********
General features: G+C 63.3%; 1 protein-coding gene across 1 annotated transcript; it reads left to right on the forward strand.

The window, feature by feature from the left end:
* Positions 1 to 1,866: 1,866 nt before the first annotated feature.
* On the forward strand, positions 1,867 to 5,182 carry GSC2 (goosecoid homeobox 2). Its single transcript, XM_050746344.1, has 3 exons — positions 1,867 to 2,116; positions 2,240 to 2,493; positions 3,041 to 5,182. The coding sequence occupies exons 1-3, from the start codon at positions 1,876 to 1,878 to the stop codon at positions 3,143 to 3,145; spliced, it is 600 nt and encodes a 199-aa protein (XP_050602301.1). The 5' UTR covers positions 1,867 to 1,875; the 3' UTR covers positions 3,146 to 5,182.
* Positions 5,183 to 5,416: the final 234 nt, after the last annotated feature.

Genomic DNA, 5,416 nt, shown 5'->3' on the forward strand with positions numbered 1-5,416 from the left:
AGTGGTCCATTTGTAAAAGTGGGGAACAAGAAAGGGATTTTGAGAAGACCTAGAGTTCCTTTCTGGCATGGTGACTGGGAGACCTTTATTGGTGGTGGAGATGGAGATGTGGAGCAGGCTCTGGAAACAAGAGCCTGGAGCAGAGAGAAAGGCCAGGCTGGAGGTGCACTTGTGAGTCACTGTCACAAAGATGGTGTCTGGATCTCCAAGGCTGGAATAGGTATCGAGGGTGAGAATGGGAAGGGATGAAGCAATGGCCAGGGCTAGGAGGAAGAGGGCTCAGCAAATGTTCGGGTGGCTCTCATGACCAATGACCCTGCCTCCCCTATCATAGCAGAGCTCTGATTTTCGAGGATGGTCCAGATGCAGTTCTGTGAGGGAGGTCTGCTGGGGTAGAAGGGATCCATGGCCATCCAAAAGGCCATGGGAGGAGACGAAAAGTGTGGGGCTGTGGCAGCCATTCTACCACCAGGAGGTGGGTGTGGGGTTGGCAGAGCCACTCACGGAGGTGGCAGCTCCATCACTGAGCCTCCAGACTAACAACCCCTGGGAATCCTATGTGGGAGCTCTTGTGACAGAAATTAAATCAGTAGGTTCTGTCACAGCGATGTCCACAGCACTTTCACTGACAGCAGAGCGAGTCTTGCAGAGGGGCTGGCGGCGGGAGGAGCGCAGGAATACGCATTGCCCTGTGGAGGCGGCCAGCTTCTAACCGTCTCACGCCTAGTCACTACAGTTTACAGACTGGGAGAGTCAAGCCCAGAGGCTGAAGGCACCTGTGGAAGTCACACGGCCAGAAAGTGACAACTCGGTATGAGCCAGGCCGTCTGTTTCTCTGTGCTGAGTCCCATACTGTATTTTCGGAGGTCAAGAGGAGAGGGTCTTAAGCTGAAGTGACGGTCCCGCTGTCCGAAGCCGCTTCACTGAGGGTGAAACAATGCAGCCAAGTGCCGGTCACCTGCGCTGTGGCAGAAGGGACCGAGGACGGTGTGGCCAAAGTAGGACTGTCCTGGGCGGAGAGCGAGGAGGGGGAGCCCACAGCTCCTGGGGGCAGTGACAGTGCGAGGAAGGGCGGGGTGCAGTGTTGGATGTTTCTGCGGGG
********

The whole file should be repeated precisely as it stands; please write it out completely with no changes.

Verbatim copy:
General features: G+C 63.3%; 1 protein-coding gene across 1 annotated transcript; it reads left to right on the forward strand.

The window, feature by feature from the left end:
* Positions 1 to 1,866: 1,866 nt before the first annotated feature.
* On the forward strand, positions 1,867 to 5,182 carry GSC2 (goosecoid homeobox 2). Its single transcript, XM_050746344.1, has 3 exons — positions 1,867 to 2,116; positions 2,240 to 2,493; positions 3,041 to 5,182. The coding sequence occupies exons 1-3, from the start codon at positions 1,876 to 1,878 to the stop codon at positions 3,143 to 3,145; spliced, it is 600 nt and encodes a 199-aa protein (XP_050602301.1). The 5' UTR covers positions 1,867 to 1,875; the 3' UTR covers positions 3,146 to 5,182.
* Positions 5,183 to 5,416: the final 234 nt, after the last annotated feature.

Genomic DNA, 5,416 nt, shown 5'->3' on the forward strand with positions numbered 1-5,416 from the left:
AGTGGTCCATTTGTAAAAGTGGGGAACAAGAAAGGGATTTTGAGAAGACCTAGAGTTCCTTTCTGGCATGGTGACTGGGAGACCTTTATTGGTGGTGGAGATGGAGATGTGGAGCAGGCTCTGGAAACAAGAGCCTGGAGCAGAGAGAAAGGCCAGGCTGGAGGTGCACTTGTGAGTCACTGTCACAAAGATGGTGTCTGGATCTCCAAGGCTGGAATAGGTATCGAGGGTGAGAATGGGAAGGGATGAAGCAATGGCCAGGGCTAGGAGGAAGAGGGCTCAGCAAATGTTCGGGTGGCTCTCATGACCAATGACCCTGCCTCCCCTATCATAGCAGAGCTCTGATTTTCGAGGATGGTCCAGATGCAGTTCTGTGAGGGAGGTCTGCTGGGGTAGAAGGGATCCATGGCCATCCAAAAGGCCATGGGAGGAGACGAAAAGTGTGGGGCTGTGGCAGCCATTCTACCACCAGGAGGTGGGTGTGGGGTTGGCAGAGCCACTCACGGAGGTGGCAGCTCCATCACTGAGCCTCCAGACTAACAACCCCTGGGAATCCTATGTGGGAGCTCTTGTGACAGAAATTAAATCAGTAGGTTCTGTCACAGCGATGTCCACAGCACTTTCACTGACAGCAGAGCGAGTCTTGCAGAGGGGCTGGCGGCGGGAGGAGCGCAGGAATACGCATTGCCCTGTGGAGGCGGCCAGCTTCTAACCGTCTCACGCCTAGTCACTACAGTTTACAGACTGGGAGAGTCAAGCCCAGAGGCTGAAGGCACCTGTGGAAGTCACACGGCCAGAAAGTGACAACTCGGTATGAGCCAGGCCGTCTGTTTCTCTGTGCTGAGTCCCATACTGTATTTTCGGAGGTCAAGAGGAGAGGGTCTTAAGCTGAAGTGACGGTCCCGCTGTCCGAAGCCGCTTCACTGAGGGTGAAACAATGCAGCCAAGTGCCGGTCACCTGCGCTGTGGCAGAAGGGACCGAGGACGGTGTGGCCAAAGTAGGACTGTCCTGGGCGGAGAGCGAGGAGGGGGAGCCCACAGCTCCTGGGGGCAGTGACAGTGCGAGGAAGGGCGGGGTGCAGTGTTGGATGTTTCTGCGGGG